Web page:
Thermaltake Massive TM Notebook Cooler
Fresh out of the box, this is what you get. A plastic frame supports all of the controls, fans, and the slick looking brushed aluminium top plate that looks really good –too bad it will be eighty-percent covered by the notebook.
From the side we see two nice features. The top edge extends past the base and allows for easy handling to move both the cooler and the notebook around. The second thing worth mentioning is that there is a five degree angle even without the feet, but there are also two more levels of adjustability offered.
Under the Thermaltake name is the main control panel. The left side of the panel offers a power button to turn the cooler on and off. Next is the Auto button that allows the probes to determine the speed of the fan, and while in this mode, the four sensors will cycle on the display. Turbo maximizes the fans full time, the lock will block use of all the buttons, and the Temp button will manually cycle through the four sensors.
The right side of that same panel offers lights for each of the four sensors, so you can tell which is currently displayed when the TM is powered. The LCD in the middle will offer the results, and there is even an option for Fahrenheit and Celsius readings.
Getting much closer to the top of the Massive TM, we can see the thermal tips and the spring loaded housings that support them. Of course, there we can go left and right to find the drive, CPU, VGA, etc, but as you set the notebook on these, they collapse, leaving the rubber thermal tips and the feet on your notebook to hold it on top of this cooler.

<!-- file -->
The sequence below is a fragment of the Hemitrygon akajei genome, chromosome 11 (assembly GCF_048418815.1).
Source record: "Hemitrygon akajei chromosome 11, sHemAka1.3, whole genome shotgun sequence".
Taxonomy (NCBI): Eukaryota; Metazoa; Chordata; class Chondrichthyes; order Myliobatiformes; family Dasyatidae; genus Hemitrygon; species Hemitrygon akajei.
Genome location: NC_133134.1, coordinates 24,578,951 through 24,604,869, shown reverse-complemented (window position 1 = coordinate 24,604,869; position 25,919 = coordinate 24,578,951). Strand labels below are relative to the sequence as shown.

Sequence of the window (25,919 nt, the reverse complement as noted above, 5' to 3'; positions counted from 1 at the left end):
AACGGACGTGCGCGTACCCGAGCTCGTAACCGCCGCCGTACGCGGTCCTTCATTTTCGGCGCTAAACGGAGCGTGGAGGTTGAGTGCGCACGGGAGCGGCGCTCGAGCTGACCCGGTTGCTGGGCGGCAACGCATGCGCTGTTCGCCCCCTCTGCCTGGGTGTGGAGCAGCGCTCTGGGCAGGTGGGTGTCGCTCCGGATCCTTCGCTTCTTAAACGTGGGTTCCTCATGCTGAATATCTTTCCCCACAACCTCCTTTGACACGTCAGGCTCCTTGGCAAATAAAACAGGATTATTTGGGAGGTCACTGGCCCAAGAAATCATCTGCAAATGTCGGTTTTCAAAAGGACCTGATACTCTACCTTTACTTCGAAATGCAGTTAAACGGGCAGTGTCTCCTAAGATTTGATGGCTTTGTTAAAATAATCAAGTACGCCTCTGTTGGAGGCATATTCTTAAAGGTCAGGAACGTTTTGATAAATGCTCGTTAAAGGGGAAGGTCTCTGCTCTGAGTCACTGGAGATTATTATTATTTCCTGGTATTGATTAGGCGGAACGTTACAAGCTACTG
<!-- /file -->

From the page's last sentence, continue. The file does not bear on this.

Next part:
Sort of oddly placed in our opinion, we find this dual port USB 2.0 hub dead center in the back of the cooler. One of these needs to be used to power the cooler, but even with it being a pain to get to, at least the extra port can be used for another device, since we lose one on the computer.
As we flip over the Massive TM, we can see the fan intakes and their placement in the cooler's frame. The front offers three rubber pads to grip, and the back has wider ones at the bottom of the adjustable feet.
The legs pop out to elevate the back of the cooler another three quarters of an inch so that you may increase the angle of the cooler to make it more comfortable to use. At this point, you do lose the rubber grips at the back, and the foot is plastic, so it will not keep anything from sliding.
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- Page 1 [Introduction, Specifications and Pricing]
- Page 2 [Packaging, Documentation, and Accessories]
- Page 3 [Thermaltake Massive TM Notebook Cooler]
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